[e2e] Stupid Question: Why are missing ACKs not considered as indicator for congestion?
L.Wood at surrey.ac.uk
Wed Jan 31 17:40:56 PST 2007
At Wednesday 31/01/2007 16:34 -0800, Lachlan Andrew wrote:
>On 31/01/07, Lloyd Wood <L.Wood at surrey.ac.uk> wrote:
>>It's possible for the sender to infer that an ack has been lost, based on subsequent receiver behaviour in sending a cumulative ack including packets received that the sender didn't get individual acks for.
>No, that was my point. We can't distinguish between ACKs which are
>lost and those which are never sent in the first place.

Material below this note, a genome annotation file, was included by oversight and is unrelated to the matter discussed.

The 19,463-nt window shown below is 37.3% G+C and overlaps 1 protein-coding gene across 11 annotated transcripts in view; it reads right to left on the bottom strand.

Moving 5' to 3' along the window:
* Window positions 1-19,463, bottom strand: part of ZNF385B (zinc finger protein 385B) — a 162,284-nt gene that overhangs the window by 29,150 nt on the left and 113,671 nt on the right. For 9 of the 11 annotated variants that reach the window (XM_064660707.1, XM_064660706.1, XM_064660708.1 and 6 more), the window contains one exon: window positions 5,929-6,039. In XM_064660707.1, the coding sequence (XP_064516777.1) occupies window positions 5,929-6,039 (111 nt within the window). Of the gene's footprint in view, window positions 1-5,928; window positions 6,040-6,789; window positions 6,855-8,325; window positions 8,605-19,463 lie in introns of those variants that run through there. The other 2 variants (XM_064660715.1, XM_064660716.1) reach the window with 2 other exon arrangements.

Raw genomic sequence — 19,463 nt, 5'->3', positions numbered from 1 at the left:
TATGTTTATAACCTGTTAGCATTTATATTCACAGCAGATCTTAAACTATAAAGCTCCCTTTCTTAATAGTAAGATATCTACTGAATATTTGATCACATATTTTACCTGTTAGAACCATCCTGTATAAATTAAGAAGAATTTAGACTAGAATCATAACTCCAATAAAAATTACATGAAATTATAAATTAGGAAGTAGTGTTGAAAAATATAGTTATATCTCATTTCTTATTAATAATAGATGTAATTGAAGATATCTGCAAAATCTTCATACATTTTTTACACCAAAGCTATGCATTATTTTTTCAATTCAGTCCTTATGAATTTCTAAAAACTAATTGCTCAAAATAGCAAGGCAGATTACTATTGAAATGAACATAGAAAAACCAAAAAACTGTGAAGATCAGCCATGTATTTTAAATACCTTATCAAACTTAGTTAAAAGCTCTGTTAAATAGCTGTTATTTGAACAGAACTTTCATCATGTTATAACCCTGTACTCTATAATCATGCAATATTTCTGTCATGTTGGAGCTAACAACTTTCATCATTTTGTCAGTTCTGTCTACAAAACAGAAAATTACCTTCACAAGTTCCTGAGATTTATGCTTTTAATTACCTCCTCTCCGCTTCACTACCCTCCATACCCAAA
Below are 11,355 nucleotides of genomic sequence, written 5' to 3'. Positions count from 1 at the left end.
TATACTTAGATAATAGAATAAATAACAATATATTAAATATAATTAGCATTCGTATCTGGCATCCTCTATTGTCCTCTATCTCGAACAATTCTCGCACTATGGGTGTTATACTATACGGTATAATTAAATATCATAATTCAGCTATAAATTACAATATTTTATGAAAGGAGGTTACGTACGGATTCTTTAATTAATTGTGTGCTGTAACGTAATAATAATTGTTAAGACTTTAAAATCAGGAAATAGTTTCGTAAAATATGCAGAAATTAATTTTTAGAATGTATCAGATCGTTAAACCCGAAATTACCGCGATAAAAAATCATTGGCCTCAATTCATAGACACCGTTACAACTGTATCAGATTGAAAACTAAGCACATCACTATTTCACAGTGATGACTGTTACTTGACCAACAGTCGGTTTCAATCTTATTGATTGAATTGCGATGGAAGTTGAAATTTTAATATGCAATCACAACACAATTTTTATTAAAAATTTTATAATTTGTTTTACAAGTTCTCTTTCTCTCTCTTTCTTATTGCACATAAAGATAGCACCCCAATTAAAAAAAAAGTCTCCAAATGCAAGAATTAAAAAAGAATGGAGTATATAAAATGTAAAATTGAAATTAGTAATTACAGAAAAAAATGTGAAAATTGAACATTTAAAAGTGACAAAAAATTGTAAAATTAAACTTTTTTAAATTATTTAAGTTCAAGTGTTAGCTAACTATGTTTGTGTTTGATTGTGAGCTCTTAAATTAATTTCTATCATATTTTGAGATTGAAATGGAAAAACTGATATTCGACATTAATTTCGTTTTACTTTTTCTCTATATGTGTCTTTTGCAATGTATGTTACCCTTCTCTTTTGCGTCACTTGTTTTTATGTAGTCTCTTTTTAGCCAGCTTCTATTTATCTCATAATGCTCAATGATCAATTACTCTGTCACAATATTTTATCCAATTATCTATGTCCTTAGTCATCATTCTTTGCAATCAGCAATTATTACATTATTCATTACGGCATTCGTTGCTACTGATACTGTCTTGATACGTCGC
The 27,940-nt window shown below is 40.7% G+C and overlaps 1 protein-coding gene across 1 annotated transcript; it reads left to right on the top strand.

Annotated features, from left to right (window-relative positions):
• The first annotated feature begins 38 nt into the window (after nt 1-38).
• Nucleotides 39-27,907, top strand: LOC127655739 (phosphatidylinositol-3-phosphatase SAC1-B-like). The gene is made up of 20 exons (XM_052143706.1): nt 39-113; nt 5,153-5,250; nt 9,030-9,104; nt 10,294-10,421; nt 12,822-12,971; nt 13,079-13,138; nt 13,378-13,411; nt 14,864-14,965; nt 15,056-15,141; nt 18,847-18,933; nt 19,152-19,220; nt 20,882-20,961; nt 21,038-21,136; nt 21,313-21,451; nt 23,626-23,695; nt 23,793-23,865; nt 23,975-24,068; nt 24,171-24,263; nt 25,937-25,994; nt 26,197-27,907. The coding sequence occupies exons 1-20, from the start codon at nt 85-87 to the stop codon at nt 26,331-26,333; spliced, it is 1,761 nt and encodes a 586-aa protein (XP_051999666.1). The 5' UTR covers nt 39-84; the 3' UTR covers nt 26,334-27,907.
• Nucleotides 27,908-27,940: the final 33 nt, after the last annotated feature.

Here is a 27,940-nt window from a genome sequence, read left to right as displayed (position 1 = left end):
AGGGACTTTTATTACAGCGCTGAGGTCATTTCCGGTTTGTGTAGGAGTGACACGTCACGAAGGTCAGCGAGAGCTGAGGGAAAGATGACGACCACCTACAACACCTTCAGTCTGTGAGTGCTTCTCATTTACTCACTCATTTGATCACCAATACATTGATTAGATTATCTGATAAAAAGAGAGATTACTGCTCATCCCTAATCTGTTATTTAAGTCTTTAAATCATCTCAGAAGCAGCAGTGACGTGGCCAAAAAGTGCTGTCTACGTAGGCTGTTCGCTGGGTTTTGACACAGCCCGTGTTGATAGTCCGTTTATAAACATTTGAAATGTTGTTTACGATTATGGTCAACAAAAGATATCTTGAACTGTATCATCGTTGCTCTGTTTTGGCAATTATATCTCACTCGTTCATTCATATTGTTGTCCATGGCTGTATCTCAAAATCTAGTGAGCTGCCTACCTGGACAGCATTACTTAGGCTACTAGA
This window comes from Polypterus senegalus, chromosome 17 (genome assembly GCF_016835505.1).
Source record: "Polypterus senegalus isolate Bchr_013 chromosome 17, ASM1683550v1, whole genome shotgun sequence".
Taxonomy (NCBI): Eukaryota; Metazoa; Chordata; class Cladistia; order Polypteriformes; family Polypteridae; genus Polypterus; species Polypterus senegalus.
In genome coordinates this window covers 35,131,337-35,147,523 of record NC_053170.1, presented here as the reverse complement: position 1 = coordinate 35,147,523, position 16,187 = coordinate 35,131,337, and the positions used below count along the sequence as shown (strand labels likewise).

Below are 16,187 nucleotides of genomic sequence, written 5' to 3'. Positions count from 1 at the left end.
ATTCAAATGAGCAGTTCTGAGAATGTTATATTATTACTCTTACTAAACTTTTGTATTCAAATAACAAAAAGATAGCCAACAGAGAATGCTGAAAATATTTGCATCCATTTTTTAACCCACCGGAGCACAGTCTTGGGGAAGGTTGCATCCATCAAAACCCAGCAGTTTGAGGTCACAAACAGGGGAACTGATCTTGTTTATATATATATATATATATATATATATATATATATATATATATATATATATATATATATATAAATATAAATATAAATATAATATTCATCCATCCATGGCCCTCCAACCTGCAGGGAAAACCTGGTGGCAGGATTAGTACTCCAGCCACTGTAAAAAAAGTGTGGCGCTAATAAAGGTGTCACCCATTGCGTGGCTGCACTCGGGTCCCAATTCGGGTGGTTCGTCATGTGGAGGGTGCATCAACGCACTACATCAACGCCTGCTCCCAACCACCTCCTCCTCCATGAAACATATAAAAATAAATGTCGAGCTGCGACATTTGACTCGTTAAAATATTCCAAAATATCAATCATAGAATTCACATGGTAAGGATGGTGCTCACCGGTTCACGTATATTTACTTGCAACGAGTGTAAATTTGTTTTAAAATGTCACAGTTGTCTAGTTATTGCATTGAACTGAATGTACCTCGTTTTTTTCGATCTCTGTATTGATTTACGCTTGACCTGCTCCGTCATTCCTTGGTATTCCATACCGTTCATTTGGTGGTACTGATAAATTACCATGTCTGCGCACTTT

Yes, we can. If a SACK block is present, it tells you which datagrams were and weren't received.
If a datagram was received, an ack was sent (modulo the delack mechanism), and the datagram will not be called out in the SACK block.
If the datagram wasn't received, this will be reflected in the SACK block.
>Also, having a unique identifier (like a timestamp) isn't the same as
>having sequence numbers which can say "We're (not) consecutive". The
>latter can detect loss but the former can't.
If you have timestamps on every ack and packet, what's the difference?
>Lachlan Andrew Dept of Computer Science, Caltech
>1200 E California Blvd, Mail Code 256-80, Pasadena CA 91125, USA
>Phone: +1 (626) 395-8820 Fax: +1 (626) 568-3603
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